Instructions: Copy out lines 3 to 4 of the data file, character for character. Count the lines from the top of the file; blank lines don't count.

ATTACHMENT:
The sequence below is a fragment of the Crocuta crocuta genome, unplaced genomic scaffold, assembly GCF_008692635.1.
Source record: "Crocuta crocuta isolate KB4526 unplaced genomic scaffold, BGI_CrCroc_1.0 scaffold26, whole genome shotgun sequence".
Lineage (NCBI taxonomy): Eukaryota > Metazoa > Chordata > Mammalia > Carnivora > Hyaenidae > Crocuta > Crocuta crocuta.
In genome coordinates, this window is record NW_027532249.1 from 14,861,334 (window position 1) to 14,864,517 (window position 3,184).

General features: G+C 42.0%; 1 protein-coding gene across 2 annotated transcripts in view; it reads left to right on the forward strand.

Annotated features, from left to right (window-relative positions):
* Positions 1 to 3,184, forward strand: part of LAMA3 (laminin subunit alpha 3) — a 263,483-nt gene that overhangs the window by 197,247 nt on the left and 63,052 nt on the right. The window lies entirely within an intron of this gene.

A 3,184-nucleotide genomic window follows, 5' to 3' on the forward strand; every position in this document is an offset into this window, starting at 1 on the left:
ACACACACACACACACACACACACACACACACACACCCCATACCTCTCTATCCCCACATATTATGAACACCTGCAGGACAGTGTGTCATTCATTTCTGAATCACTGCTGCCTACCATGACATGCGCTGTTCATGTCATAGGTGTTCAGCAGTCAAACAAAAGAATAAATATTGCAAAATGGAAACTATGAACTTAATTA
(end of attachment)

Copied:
Lineage (NCBI taxonomy): Eukaryota > Metazoa > Chordata > Mammalia > Carnivora > Hyaenidae > Crocuta > Crocuta crocuta.
In genome coordinates, this window is record NW_027532249.1 from 14,861,334 (window position 1) to 14,864,517 (window position 3,184).